Soldier and Child A U.S. soldier cradles an Iraqi child who had been killed in a car bomb.
U.S. Department of Defense
Soldier Coffins Fearing the reactions of the public as a result of seeing American soldiers killed in action, the Department of Defense prevented this release of any images depicting these flag-draped coffins. A Freedom of Information Act request, however, later compelled their release.
Families Left Behind On Memorial Day weekend in 2007, a photographer snapped what is one of the most compelling views of the toll inflicted by the Iraq War on American service members and their families. Mary McHugh was engaged to be married to James Regan, a sergeant in the U.S. Army. Before their wedding, Regan was killed by an IED explosion in Iraq. During a visit to Arlington National Cemetery, photographer John Moore snapped this photo of McHugh, who had just looked upon Regan's grave for the first time. Regan is interred in Section 60 of Arlington National Cemetery along with hundreds of other soldiers killed during the war.
The Shoe Thrown During the waning days of his administration in December 2008, President Bush paid a visit to Iraq. During a press conference hosted by Prime Minister Nuri al-Maliki, an Iraqi reporter offered Bush what he called a "farewell kiss," and threw both of his shoes at Bush. Bush dodged the assault and the reporter was swiftly detained by security agents.
Department of Defense
Sergeant First Class Justin Hathaway walks through a sandstorm at Al Asad Air Force Base in Iraq. With the Iraq War officially over, both American soldiers and civilians, as well as the Iraqi people themselves, are still grappling with the mixed legacy of the protracted conflict.
Read more of Discovery News’ Best of 2011
Deeply disturbing images show Islamic State of Iraq and the Levant (ISIL) militants executing soldiers or security force members somewhere in Iraq's Salaheddin province. They were first uploaded on June 14 and soon appeared on various websites and jihadist Twitter accounts, and they have now been published by AFP and other news agencies.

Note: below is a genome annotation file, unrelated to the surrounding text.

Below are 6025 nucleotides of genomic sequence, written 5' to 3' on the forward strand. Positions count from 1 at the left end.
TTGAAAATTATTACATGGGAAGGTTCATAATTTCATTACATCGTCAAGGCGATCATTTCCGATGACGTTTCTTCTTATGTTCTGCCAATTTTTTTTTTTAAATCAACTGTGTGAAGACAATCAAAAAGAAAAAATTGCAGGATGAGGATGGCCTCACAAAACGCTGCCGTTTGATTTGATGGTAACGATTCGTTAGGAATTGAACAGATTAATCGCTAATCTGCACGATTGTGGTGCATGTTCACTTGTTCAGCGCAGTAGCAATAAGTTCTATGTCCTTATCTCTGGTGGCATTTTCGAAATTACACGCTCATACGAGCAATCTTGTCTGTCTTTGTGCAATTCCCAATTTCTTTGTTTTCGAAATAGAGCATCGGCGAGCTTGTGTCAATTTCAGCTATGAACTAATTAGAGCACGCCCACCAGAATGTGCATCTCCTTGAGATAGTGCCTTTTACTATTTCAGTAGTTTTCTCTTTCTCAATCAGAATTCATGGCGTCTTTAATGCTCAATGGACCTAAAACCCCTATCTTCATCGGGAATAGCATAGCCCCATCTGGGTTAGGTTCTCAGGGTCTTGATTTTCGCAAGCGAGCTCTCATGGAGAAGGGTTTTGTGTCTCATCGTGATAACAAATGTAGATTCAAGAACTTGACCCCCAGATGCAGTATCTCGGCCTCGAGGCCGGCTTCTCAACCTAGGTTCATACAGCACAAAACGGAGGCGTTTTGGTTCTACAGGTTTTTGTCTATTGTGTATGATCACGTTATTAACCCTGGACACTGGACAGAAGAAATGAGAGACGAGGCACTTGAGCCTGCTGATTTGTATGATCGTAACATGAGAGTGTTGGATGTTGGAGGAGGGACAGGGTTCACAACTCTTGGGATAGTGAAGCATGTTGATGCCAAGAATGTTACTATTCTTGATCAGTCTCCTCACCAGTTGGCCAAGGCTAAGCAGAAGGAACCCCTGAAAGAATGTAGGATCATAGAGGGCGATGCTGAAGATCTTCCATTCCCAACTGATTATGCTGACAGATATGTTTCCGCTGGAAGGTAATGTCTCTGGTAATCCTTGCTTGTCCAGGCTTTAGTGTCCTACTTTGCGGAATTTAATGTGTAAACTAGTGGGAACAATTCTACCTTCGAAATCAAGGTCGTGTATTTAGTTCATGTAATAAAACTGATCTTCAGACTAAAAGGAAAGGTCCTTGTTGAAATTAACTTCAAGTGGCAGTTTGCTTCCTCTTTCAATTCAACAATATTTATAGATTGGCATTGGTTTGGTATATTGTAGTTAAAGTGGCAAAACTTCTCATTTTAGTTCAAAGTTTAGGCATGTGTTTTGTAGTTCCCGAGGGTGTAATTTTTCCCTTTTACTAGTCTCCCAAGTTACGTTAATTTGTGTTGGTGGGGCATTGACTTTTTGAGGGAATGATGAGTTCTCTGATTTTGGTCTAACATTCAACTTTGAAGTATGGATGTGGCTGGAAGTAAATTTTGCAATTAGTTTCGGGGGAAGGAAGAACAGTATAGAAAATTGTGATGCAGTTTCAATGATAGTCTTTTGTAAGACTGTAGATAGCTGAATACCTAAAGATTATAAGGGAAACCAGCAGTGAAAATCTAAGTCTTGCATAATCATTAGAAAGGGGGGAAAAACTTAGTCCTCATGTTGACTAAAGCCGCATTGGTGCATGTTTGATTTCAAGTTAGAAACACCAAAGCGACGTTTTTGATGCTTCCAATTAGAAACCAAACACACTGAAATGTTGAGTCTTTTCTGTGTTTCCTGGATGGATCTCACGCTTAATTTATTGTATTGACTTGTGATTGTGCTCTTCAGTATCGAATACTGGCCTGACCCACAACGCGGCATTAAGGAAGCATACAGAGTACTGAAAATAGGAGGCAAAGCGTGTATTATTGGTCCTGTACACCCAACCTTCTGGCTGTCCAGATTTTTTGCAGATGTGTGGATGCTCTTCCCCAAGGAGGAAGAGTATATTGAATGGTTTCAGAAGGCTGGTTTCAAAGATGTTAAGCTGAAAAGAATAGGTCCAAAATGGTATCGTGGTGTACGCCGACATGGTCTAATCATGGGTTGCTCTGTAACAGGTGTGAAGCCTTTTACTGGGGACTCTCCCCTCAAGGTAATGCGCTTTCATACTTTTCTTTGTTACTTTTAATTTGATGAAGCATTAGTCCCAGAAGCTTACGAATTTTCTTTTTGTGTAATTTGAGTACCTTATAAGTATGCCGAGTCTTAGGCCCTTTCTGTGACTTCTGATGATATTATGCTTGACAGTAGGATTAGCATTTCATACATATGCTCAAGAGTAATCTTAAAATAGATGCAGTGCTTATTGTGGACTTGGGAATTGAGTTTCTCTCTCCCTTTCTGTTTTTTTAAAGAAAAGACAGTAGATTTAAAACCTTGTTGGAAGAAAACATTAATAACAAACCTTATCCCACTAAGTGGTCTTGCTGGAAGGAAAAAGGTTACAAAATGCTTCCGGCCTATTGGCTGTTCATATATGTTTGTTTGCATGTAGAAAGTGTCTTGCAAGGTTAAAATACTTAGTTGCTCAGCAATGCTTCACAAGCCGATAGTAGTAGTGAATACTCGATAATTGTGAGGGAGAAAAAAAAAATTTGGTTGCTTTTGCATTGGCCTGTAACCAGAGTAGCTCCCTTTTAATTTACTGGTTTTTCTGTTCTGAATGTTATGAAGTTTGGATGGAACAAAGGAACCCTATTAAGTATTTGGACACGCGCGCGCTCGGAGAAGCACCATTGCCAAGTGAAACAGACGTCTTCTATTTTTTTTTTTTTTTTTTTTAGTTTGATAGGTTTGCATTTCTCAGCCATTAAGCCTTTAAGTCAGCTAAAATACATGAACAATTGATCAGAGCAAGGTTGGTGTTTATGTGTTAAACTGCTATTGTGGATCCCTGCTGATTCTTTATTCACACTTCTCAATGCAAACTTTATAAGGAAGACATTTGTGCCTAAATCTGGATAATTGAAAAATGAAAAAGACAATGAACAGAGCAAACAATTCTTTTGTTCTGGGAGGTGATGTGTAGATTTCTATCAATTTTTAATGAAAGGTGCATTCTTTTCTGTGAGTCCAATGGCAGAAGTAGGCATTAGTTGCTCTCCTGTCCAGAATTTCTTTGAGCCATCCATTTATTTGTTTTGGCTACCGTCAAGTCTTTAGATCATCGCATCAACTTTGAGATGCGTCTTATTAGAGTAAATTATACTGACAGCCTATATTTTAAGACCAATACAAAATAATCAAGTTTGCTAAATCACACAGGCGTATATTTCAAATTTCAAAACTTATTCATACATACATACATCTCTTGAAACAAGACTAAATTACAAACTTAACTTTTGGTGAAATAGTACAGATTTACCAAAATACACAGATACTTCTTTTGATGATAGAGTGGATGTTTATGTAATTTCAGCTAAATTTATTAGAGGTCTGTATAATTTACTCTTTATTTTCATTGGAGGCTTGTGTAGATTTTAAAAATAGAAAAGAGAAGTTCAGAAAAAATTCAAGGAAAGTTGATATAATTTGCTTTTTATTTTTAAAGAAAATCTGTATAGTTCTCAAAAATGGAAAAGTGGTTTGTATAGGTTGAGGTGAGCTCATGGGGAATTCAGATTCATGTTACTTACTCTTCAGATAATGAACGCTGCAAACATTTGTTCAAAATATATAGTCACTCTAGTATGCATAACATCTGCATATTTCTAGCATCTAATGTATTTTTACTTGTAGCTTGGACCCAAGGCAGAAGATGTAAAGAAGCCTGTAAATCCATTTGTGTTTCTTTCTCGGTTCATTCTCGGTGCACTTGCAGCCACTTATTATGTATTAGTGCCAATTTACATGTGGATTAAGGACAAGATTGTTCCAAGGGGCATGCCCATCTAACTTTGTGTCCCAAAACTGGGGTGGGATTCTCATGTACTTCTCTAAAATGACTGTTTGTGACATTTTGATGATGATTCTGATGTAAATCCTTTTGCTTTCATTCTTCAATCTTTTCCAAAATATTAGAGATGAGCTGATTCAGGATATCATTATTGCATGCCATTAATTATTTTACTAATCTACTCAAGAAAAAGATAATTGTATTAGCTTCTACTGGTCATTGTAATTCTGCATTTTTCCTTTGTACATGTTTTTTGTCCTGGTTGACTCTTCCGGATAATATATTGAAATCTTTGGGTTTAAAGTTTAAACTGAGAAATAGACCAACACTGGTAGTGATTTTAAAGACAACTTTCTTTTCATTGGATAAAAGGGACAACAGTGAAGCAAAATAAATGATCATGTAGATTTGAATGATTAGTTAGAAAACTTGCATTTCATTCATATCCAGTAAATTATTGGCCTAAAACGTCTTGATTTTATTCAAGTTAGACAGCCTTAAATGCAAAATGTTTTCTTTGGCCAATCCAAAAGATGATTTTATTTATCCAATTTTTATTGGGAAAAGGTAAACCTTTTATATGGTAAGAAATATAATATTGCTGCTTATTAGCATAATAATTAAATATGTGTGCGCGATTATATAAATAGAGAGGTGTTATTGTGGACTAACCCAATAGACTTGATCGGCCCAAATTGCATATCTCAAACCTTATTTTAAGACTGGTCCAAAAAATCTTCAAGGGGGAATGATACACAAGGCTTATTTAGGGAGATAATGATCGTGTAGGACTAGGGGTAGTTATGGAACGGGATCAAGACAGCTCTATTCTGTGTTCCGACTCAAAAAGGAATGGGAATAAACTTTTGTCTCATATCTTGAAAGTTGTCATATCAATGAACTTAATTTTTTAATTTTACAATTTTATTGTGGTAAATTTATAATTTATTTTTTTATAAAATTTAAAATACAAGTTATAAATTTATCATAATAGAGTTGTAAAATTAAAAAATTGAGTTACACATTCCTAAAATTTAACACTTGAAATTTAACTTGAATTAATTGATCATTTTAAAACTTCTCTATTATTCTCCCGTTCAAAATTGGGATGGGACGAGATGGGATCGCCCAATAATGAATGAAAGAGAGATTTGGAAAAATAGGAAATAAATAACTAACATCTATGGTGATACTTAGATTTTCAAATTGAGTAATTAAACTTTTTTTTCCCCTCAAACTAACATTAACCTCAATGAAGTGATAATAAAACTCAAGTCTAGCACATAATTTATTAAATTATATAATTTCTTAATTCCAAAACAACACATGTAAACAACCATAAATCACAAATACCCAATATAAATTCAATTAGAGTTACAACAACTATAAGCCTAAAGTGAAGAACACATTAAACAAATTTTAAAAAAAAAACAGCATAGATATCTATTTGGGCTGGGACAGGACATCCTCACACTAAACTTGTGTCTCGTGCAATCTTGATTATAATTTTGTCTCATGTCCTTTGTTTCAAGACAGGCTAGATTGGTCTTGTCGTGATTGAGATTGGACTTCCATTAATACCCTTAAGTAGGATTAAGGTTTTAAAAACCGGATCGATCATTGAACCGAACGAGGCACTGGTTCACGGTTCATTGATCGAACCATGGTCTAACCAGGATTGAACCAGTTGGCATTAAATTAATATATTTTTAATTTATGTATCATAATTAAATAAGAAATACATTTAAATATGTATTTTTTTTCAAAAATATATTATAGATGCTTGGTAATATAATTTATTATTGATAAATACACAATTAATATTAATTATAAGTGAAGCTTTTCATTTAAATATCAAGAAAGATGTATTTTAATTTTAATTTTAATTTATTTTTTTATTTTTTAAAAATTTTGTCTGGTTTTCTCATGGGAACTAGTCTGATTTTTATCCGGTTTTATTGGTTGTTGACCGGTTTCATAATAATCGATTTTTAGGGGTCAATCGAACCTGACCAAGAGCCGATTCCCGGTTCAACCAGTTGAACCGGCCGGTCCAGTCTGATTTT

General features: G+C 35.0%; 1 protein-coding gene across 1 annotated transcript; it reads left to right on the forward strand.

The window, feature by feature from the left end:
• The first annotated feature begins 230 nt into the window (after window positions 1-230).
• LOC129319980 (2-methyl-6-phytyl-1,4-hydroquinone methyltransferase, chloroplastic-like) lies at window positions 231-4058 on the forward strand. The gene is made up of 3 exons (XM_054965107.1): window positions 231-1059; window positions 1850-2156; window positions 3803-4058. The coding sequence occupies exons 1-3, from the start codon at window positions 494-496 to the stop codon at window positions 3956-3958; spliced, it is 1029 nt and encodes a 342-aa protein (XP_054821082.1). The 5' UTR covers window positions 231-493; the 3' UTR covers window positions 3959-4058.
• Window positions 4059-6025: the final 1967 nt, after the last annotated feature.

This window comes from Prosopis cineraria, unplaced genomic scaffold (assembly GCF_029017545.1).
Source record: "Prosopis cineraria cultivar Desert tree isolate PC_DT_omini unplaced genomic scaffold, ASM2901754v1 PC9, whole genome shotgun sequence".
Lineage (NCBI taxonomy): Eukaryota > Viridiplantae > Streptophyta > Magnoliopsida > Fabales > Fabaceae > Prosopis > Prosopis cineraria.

Pictures like these clearly amount to extremist propaganda, so should they have been published? For AFP, the answer is yes -- but not without first taking careful precautions to ensure they were not faked. We also avoided publishing those photos depicting gratuitous violence for its own sake.
At AFP's Middle East headquarters, located in Nicosia, a team of Arabic-speaking journalists constantly monitor radical Islamist websites and social network accounts, looking for news and images coming out of war zones in Iraq and Syria.
"You have to be quick," says Patrick Baz, photo manager for the Middle East and North Africa. "The links can disappear from one minute to the next. And often Twitter will delete accounts with violent content."
These images of mass executions were first made public by the jihadist site Welayat Salahuddin, then spread quickly on Twitter. For AFP, it was clear we had to transmit the images.
We ran these pictures because of their historical importance, attesting to the extreme harshness of the current situation in Iraq. Also, because Agence France-Presse does not typically deliver content directly to consumers (apart from this blog), it sends pictures to client media outlets who then decide whether to publish pictures, according to their own editorial guidelines and practices.
"You have to show what happened," says Baz. "At the moment, no journalist or independent observer can get into jihadist-held areas without facing imminent kidnapping or death. These pictures are the only evidence available. Of course, it's propaganda. These photos are designed to terrorize the enemy. But these are also pictures of historic value, just like those images of Nazi officers executing resistance fighters and Jews."